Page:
The Tale of My African Safari…in Ohio…with Llamas? (With VIDEO!)

My wife and I had not taken a vacation together on our own terms without other people involved in TEN YEARS. Our last vacation together was on our honeymoon. This is not so much a complaint as it is a realization. She and I just celebrated our tenth year of marriage, and we had not taken a vacation alone since the inception of our marriage. It was time to take a vacation together…alone.

The only problem with that plan was…we have kids now. And they’re only three and one, so they tend to get into trouble if you leave them home alone. So…we took our first vacation alone in ten years…as a family.

It’s a different experience taking tiny children on “vacation” with you. It’s not quite what vacation used to be. As parents of young children, “vacation” is defined as “still parenting as per usual, but doing so completely out of your element, with your supplies and routine scattered in all directions.”

In other words, it’s not really relaxing…not the way a vacation should be, at least.

But I’d not trade it for the world. I’m made to be a dad. My wife is a born mother. We are many other things as well, but, quite frankly, we kick ass as parents.

And if you are scoffing at me for saying such a thing, stop and think about what it means to not declare yourself a “kickass parent.” That means you lack confidence in raising a human being. If you do not feel you kickass as a parent (aside from all of the typical exhaustion, doubt, and fear that comes with every parenting package deal), then you need to adjust your perspective. If you are a parent, and your kid is not an asshole, then you are a kickass parent. Say so, and say it proud.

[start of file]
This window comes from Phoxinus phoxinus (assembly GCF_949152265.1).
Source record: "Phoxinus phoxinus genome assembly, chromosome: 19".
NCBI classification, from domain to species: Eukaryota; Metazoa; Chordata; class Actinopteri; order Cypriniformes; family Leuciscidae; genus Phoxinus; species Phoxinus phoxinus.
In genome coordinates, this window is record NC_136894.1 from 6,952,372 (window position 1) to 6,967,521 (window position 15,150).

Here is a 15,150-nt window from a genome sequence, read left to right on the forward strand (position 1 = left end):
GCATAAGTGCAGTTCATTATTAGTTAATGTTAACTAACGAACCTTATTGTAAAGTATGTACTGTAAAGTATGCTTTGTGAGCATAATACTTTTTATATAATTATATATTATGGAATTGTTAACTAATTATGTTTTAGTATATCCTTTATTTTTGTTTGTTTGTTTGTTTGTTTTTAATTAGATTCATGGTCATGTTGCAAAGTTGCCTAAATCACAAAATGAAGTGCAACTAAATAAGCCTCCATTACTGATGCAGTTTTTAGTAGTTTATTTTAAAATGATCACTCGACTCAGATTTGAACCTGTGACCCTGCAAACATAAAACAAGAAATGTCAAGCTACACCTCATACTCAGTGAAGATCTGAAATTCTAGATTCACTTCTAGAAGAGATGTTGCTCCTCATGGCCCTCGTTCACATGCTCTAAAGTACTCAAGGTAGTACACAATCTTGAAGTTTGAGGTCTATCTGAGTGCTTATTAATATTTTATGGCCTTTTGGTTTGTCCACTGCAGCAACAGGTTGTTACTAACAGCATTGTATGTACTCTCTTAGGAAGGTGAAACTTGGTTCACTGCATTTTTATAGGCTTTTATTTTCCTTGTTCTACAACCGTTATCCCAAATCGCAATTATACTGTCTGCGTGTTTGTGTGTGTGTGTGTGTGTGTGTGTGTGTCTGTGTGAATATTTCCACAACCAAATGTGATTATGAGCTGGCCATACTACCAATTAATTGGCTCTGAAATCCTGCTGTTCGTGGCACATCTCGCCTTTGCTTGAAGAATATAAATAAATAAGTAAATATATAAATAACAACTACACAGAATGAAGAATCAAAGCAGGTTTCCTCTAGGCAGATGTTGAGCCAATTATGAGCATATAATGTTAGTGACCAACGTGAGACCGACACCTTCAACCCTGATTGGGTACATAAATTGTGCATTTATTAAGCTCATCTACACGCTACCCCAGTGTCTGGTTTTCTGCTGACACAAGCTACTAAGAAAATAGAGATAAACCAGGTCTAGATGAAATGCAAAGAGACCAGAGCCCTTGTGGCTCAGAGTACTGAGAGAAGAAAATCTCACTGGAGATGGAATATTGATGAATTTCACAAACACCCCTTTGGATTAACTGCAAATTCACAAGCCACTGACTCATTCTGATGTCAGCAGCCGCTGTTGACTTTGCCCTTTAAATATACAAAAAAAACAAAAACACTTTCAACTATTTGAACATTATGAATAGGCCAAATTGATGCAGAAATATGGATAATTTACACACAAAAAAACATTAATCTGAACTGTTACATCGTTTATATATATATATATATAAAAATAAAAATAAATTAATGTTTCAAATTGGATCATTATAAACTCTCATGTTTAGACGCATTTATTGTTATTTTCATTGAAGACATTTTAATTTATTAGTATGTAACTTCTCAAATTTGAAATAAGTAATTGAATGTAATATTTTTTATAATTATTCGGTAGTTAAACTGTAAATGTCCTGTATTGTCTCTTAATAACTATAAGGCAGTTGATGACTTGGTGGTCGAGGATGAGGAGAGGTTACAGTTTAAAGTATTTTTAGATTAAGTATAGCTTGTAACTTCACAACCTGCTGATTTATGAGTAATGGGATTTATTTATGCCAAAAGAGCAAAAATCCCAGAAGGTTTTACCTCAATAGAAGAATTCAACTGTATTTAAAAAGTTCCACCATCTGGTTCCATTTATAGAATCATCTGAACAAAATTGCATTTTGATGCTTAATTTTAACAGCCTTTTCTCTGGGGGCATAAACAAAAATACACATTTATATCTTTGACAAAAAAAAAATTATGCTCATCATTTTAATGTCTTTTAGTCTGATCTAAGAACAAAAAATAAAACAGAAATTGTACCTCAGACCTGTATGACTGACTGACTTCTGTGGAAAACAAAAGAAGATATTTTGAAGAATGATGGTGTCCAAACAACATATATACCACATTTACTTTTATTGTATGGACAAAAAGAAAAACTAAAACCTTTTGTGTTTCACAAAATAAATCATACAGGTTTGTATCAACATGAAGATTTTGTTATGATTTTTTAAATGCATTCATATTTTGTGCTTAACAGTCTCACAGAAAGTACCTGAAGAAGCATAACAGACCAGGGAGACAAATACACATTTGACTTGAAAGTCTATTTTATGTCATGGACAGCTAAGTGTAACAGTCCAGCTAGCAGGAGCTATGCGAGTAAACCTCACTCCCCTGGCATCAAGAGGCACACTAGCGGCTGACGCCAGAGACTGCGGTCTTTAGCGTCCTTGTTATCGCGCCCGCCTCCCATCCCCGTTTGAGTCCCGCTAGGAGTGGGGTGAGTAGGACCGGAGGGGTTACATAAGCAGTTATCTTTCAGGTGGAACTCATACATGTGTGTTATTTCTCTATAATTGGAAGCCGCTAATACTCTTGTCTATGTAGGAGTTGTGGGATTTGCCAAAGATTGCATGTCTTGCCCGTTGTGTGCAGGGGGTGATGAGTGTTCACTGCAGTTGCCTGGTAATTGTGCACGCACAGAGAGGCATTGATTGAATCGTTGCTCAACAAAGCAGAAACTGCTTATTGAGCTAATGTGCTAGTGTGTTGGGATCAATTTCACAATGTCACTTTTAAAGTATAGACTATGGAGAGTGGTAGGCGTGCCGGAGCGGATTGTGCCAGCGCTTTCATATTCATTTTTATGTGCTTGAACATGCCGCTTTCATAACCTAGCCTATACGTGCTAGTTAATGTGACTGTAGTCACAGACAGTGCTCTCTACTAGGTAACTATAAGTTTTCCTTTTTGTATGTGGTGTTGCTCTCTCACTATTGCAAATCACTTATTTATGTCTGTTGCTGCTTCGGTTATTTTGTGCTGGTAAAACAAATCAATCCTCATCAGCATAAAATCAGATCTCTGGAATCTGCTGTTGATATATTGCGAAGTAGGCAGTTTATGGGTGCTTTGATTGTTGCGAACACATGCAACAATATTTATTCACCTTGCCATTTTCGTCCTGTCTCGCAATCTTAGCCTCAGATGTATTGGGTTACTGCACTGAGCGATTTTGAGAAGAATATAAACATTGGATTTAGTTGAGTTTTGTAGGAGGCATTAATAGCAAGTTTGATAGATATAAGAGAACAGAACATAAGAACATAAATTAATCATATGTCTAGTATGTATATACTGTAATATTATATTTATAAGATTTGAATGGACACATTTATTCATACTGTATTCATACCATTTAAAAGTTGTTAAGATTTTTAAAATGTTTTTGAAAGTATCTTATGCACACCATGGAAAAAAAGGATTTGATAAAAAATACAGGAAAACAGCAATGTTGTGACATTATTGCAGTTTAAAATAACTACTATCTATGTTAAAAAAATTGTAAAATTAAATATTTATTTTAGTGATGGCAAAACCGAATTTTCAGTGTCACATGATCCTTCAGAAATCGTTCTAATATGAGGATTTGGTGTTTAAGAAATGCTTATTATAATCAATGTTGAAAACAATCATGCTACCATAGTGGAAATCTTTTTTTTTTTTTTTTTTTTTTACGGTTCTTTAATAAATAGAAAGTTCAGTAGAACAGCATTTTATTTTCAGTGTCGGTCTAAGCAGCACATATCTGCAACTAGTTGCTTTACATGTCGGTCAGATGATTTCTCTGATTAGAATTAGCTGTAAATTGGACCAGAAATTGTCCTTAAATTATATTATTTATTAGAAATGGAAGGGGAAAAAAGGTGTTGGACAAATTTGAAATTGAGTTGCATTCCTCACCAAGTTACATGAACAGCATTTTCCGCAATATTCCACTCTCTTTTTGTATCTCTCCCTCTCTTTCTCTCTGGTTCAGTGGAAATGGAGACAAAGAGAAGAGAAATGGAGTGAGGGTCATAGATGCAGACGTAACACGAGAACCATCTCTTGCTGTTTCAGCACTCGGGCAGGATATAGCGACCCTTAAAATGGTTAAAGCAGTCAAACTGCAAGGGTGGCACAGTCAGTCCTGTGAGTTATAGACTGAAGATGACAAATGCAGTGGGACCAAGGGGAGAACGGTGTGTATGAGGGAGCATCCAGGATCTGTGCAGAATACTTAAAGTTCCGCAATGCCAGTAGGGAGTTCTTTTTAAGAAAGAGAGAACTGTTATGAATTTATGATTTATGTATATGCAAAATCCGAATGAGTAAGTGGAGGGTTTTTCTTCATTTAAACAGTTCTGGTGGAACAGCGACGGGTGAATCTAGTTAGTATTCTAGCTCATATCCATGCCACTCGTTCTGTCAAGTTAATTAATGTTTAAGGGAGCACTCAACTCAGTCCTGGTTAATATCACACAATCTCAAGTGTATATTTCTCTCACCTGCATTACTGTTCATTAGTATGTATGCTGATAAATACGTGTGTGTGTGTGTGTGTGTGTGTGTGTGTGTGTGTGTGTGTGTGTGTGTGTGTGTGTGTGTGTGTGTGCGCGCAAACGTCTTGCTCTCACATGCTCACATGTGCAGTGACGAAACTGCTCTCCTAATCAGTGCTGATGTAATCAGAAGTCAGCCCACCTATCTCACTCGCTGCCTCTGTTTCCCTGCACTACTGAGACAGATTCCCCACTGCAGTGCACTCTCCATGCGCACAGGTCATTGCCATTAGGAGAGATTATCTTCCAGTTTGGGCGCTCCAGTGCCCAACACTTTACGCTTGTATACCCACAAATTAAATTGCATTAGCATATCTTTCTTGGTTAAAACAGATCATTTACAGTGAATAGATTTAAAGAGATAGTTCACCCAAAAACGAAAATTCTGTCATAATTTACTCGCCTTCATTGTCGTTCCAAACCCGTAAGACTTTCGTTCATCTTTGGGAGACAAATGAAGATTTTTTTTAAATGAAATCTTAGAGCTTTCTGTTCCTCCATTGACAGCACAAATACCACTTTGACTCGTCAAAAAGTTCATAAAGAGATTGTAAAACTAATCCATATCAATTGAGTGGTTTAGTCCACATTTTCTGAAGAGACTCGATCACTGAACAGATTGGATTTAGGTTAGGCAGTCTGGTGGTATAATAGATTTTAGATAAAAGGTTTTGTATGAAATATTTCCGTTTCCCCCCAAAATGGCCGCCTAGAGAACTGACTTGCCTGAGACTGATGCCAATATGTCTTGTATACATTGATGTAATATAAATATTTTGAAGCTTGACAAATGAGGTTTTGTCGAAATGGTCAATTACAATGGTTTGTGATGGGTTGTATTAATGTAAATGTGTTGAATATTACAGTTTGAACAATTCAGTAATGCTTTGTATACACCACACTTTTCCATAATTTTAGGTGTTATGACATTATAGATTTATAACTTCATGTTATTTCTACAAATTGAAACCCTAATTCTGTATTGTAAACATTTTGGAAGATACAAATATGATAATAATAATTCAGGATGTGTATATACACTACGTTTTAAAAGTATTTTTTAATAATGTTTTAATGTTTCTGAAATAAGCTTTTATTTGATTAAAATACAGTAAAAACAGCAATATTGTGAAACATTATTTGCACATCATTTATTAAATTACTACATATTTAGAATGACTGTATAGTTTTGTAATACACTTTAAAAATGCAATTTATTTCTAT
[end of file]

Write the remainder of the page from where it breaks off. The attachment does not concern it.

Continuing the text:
But if you are raising an asshole, then you are explicitly not a kickass parent. In fact, my wife is teaching my three year-old daughter to straight up linebacker tackle your little asshole child because she is a kickass parent. Just a heads up…

Anyhow, now that I’ve stirred the sensitive parent pot, on to VACATION!!!

We live in Cleveland, Ohio. We decided to drive four hours to Michigan and rent a house on Lake Huron. It was a beautiful place, and not that expensive. It was also our first time using AirBnB, and I’m quite happy with it. It wasn’t an expensive place, and that probably had something to do with the glass shower door nearly crashing down on me as soon as I opened it, all of the exposed electrical work, the long strings of flypaper dangling from the basement ceiling (with fly carcasses attached), and/or the strange assortment of food in various stages of decay in the refrigerator. But, despite its drawbacks, the place was, in fact, perfect for our little family. It was right on the lake, with a sunrise view. It was a private area and quite quiet, which is perfect for little ones trying to sleep in an unfamiliar place. And, most importantly, because I’ve since read horror stories about how present those who rent out through AirBnB can be, the owner of the property just gave us unlimited use of the house without being present…at all. We were alone, on the lake, as a family.